RadioShack reinvents itself as a crypto platform with wild tweets

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Gen Z may not know RadioShack from their grandparents, but they are getting to know its replacement. The age-old shopkeeper took to Twitter again this week with a flood of often profane tweets – some of which have since been deleted – full of rude comments and references to drugs.

Variations of “What’s Happening in the World?” peppered the discussions with comments, but a look at the company’s Twitter profile contained part of the answer: RadioShack is no longer the electronics store Americans have rushed to for generations, but rather an online cryptocurrency company that also sells batteries. .

“It’s our voice, a new voice, the voice of the people,” said Abel Czupor, marketing director. “RadioShack’s audience used to be just an older demographic, but now that times have changed and e-commerce has taken over, RadioShack’s old voice is no longer relevant.”

To advertise

After a decade of decline, RadioShack was delisted from the New York Stock Exchange in 2015. In its struggle to find a brand identity, the chain filed for bankruptcy twice and grew from approximately 5,200 stores in the United States. United in 2014 to about 400 when private equity firm Retail Ecommerce Ventures (REV) bought it in 2020.

That year, retail vulnerabilities were fully realized during the coronavirus pandemic, as evidenced by the stampede balance sheet returns. It was then that Miami-based REV released a number of struggling retailers plan to relaunch them in web-centric stores, including homewares store Pier 1 Imports, sporting goods chain Modell’s and discount retailer Stein Mart.

REV was founded by Alex Mehr, the co-founder of the online dating site, and Tai Lopez, an online influencer known for his lavish lifestyle advice. They launched RadioShack Swap, a decentralized crypto exchange platform that allows users to swap coins or tokens, a format that offers greater flexibility and lower transaction costs than trading. The token, called $RADIO, is worth about one cent.

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On the RadioShack Swap website, the company said the relaunch is targeting people who are not normally considered crypto investors. “There is a real generation gap between the average crypto user and the average business decision maker,” the company said. “This demographic difference creates a significant psychological barrier to crypto adoption.”

In a May statement, the company reported trading volume of $40 million, with a daily average of $500,000 to $2 million. “The swap is adding two or three new tokens every week and we continue to see a lot of interest especially from gaming token startups. They understand that the RadioShack brand is in line with their own game,” Mehr said.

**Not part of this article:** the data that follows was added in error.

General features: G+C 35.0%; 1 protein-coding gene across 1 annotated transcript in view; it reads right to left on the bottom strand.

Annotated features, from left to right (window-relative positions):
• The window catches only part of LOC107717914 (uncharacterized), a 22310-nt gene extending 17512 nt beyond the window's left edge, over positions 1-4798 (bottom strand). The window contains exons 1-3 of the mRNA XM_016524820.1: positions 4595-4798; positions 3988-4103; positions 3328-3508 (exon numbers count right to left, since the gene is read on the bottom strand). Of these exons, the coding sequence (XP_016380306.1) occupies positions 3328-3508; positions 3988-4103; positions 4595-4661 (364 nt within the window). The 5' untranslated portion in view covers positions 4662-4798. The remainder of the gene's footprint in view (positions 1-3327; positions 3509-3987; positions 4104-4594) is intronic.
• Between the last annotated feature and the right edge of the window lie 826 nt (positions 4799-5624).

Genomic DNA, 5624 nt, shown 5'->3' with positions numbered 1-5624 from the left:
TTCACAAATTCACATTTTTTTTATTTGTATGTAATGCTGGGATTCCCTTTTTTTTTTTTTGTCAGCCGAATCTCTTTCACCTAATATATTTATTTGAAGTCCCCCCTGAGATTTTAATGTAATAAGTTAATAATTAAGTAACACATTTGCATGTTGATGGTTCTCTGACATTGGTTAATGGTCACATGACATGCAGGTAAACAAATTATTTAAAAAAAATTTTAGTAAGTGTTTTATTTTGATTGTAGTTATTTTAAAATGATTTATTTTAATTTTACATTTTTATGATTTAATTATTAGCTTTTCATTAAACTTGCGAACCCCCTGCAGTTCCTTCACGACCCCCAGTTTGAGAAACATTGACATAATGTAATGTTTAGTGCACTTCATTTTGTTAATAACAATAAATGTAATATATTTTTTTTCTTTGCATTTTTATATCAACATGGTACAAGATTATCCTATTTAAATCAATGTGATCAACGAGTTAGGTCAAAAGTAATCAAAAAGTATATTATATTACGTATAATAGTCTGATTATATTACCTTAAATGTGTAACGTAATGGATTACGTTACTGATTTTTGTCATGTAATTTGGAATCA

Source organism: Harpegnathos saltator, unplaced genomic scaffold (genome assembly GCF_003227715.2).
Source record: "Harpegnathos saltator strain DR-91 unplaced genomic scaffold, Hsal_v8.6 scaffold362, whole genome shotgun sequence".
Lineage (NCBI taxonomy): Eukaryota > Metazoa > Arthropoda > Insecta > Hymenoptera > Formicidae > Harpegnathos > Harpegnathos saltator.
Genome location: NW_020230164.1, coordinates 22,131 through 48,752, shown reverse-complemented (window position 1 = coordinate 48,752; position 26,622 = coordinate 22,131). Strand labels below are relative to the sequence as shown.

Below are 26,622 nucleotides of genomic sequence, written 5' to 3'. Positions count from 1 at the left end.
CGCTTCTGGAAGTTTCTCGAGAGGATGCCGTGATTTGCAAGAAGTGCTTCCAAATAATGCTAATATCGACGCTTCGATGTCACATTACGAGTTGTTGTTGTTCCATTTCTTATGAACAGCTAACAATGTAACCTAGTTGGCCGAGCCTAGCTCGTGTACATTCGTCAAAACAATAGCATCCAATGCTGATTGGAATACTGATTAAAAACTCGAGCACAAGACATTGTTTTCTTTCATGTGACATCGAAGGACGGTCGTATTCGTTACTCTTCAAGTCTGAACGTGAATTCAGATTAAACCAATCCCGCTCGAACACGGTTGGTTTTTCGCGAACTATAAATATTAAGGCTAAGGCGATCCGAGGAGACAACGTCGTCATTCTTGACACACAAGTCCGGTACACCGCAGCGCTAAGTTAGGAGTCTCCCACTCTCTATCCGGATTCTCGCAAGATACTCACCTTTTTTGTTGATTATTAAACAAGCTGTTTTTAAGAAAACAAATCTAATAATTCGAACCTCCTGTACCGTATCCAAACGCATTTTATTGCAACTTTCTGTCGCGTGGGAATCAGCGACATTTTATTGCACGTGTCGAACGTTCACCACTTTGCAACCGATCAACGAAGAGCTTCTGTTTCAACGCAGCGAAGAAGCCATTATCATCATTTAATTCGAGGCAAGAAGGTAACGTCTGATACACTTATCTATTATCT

Still, with the latest Twitter marketing strategy, reactions have been mixed. One day, the platform itself “randomly closed our account and locked us out”. Czupor said, though some tweets were later reinstated.

Some internet personalities with a large following have posted warnings, telephone call it is an “advertising campaign to win favor with the public for their cryptosystem” and urge people not to kick for it. Jack Appleby, author of Morning Brew’s social media newsletter, Future Social, said that “engagement doesn’t matter if it doesn’t translate into sales,” highlighting the value of its token in a discussion that analyzes its strategy.

“These reviews are completely false,” the company said in an email. “In fact, sales have increased since we started developing the Twitter game in the past few weeks.”

Kylie Cammon, founder of social media marketing consultancy Flying Hare Social, called RadioShack’s tweets an effective way to get exposure. “Anyone who likes Crypto likes this kind of humor,” she said. “They definitely got what they were looking for there.”

While some content might be considered offensive, Cammon said their target audience “might not necessarily care.” It was a gamble for RadioShack to go after eyeballs while risking alienating a larger group, she said.

RadioShack, which declined to identify the poster, made it clear that it is committed to the strategy. In a tweet filled with Internet shortcut, the unnamed “trainee” wrote: “Internal shack here. Just wanted to think about my post. I expect to say, in my wildest dreams I never thought this tweet would go viral and apologize. … No, we weren’t hacked, and no, I wasn’t fired. Brace yourself…”

The campaign comes at a bad time for the crypto industry. Bitcoin, the leading cryptocurrency, is trading near $19,000, more than 70% below its November peak. South Korea’s Terra crypto project — which includes both a token and a so-called “algorithmic stablecoin” — saw much of its value wiped out in a matter of days in May. It caused losses across the market, including crypto bank Celsius, which would subsequently freeze assets, and hedge fund Three Arrows Capital, which would go into liquidation this week.

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